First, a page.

In addition to the emergency situations described a dystocia should be suspected if:

  • one to two hours have passed after beginning Stage 2 labor without a puppy
  • more than three hours of rest have occurred between puppies
  • if the bitch has been in hard labor for 30 minutes with no progression toward birthing a pup.

If you only have breeding dates to go on and you are considering an elective C-section, progesterone testing can help confirm the bitch is truly term before the pups are delivered. Progesterone levels less than 2 ng/ml are seen in the full term bitch. If progesterone has not dropped, the pups may not be ready to thrive outside of the uterus. Ultrasound can be used to make sure the pups are not distressed in the uterus while you wait for the bitch’s progesterone to drop.


Normal deliveries should occur:

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  • 57 to 72 days after a first breeding
  • 65 +/- 1 days after lutenizing hormone peak, based on blood progesterone levels at heat
  • – 57 +/- 3 days after the first day of diestrus based on vaginal cytology at heat
  • Knowing approximate litter size as determined by ultrasound examination or radiographs can also be helpful. If a bitch stops contracting after two pups, but you saw eight on the ultrasound, you will need to seek help for a possible secondary uterine inertia. This is also important in older bitches and those breeds that tend to whelp small litters. These animals will be prone to having both oversized pups and primary uterine inertia. Knowing you have a small litter beforehand allows you to be more watchful rather than being caught off guard by a possible dystocia.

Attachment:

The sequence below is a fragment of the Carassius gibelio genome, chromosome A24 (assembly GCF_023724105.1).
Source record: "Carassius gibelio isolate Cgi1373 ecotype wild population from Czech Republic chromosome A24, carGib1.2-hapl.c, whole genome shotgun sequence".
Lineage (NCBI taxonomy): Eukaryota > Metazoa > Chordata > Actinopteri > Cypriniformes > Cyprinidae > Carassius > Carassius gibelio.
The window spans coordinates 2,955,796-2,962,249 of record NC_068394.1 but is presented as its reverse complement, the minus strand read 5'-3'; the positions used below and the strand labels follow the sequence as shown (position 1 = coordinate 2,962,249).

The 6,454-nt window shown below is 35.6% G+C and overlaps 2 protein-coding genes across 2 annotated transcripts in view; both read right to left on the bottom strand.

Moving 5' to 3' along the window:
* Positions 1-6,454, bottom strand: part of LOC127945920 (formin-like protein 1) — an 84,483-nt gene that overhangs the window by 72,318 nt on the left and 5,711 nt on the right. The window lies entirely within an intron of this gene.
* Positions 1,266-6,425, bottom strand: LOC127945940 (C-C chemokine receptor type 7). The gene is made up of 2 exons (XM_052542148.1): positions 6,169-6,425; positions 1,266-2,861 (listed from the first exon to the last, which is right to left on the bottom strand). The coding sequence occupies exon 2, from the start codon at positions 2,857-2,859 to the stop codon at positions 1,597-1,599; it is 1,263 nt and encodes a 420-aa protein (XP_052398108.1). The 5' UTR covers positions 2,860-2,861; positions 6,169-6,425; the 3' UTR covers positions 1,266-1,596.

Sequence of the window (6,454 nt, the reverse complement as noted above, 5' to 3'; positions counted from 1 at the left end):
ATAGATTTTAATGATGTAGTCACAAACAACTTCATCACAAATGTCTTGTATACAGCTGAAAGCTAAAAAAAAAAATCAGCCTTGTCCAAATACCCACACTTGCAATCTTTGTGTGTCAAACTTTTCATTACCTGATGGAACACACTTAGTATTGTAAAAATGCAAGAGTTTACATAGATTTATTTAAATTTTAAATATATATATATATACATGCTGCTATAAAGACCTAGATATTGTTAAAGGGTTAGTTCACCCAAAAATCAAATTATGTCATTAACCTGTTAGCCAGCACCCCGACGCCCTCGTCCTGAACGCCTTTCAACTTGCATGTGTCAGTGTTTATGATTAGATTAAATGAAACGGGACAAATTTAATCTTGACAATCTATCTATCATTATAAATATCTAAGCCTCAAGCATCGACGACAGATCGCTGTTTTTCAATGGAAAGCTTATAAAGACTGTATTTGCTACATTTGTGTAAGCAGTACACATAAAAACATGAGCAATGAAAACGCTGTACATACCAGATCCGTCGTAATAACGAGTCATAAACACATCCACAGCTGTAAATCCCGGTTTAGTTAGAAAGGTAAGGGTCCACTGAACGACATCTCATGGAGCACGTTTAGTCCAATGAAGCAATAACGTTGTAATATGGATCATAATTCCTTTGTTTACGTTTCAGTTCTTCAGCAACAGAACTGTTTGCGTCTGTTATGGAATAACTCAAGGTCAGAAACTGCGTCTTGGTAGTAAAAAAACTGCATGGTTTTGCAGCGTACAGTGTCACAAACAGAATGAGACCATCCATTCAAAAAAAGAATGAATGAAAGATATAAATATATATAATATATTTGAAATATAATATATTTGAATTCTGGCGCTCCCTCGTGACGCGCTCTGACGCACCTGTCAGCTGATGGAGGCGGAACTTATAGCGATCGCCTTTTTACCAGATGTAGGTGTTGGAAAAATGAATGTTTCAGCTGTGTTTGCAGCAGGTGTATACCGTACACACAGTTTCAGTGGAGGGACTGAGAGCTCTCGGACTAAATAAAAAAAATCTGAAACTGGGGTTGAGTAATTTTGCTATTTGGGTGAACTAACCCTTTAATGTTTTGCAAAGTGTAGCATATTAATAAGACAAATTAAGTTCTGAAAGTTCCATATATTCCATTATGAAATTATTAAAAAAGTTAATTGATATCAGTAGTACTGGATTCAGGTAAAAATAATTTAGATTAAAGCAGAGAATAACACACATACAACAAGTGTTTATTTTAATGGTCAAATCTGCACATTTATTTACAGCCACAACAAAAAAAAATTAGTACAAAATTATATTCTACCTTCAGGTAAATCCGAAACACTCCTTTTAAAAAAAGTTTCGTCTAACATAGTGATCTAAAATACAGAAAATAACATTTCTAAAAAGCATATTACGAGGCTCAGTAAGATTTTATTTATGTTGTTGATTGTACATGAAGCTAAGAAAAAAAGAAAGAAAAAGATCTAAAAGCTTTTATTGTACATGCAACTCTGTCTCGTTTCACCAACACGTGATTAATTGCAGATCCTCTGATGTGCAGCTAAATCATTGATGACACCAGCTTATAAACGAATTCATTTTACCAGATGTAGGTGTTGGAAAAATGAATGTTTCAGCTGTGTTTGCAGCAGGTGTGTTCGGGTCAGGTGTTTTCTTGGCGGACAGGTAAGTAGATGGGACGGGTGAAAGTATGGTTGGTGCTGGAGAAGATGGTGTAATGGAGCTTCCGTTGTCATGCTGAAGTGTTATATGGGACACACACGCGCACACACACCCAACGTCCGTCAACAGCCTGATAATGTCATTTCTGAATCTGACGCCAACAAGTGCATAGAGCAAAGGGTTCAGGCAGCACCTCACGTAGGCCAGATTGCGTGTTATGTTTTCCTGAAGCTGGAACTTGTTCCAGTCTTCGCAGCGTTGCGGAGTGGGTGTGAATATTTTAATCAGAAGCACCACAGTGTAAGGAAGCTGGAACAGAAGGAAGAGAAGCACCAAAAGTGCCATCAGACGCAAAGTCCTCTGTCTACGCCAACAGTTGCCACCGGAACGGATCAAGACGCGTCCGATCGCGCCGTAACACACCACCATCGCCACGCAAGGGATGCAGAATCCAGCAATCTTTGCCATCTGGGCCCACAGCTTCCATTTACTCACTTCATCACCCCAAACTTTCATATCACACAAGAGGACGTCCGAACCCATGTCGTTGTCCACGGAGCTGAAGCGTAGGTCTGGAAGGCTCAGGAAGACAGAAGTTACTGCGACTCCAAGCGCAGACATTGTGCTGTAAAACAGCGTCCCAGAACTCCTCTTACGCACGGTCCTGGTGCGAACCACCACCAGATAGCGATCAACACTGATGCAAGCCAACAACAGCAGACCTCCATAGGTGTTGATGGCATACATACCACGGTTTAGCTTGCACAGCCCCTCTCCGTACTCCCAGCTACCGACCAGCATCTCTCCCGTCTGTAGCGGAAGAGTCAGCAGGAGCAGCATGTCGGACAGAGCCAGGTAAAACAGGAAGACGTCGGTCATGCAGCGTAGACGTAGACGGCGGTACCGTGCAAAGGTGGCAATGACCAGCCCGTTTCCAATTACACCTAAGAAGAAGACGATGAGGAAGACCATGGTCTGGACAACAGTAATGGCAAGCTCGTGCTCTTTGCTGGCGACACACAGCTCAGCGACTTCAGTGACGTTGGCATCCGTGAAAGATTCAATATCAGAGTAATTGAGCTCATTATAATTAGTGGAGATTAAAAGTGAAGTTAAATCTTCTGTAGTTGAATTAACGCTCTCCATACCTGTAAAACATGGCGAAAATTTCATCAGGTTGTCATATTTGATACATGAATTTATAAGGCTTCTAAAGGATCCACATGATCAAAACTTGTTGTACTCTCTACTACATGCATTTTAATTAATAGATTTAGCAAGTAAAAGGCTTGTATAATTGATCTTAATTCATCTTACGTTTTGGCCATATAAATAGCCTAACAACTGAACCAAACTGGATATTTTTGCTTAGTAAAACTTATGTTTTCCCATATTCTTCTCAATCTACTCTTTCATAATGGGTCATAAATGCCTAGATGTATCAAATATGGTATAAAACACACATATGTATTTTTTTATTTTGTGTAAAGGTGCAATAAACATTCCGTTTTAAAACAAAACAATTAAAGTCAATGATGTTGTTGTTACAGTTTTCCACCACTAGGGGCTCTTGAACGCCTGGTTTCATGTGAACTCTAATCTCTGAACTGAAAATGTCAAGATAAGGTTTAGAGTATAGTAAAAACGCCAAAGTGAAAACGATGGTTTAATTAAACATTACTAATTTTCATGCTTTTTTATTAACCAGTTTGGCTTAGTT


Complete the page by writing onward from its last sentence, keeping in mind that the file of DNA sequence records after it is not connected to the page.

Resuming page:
Diet and exercise are critical. Keep your bitch physically fit by moderate exercise during pregnancy. This helps her have good muscle tone to push during the whelping. Also, avoid diets high in calcium before whelping. This is especially important in Toy breeds, and in bitches with large litters, where eclampsia or low calcium is a problem after whelping. Eclampsia can cause seizures and death of the bitch if not dealt with immediately. There is good evidence in cattle, which have been studied extensively for this problem, that feeding high levels of calcium before calving actually makes the female prone to suffering from low calcium while nursing. Save the high-calcium diet and supplements for after whelping when the bitch is actually nursing the pups.

    Diets too low in carbohydrates can lead to low birth weights and death of pups during delivery. This is most commonly seen in bitches with several pups, who are unwilling to eat during the last part of pregnancy because of discomfort. Offer these bitches small frequent feedings of soft foods; however, stay away from high fat foods which may cause pancreatitis.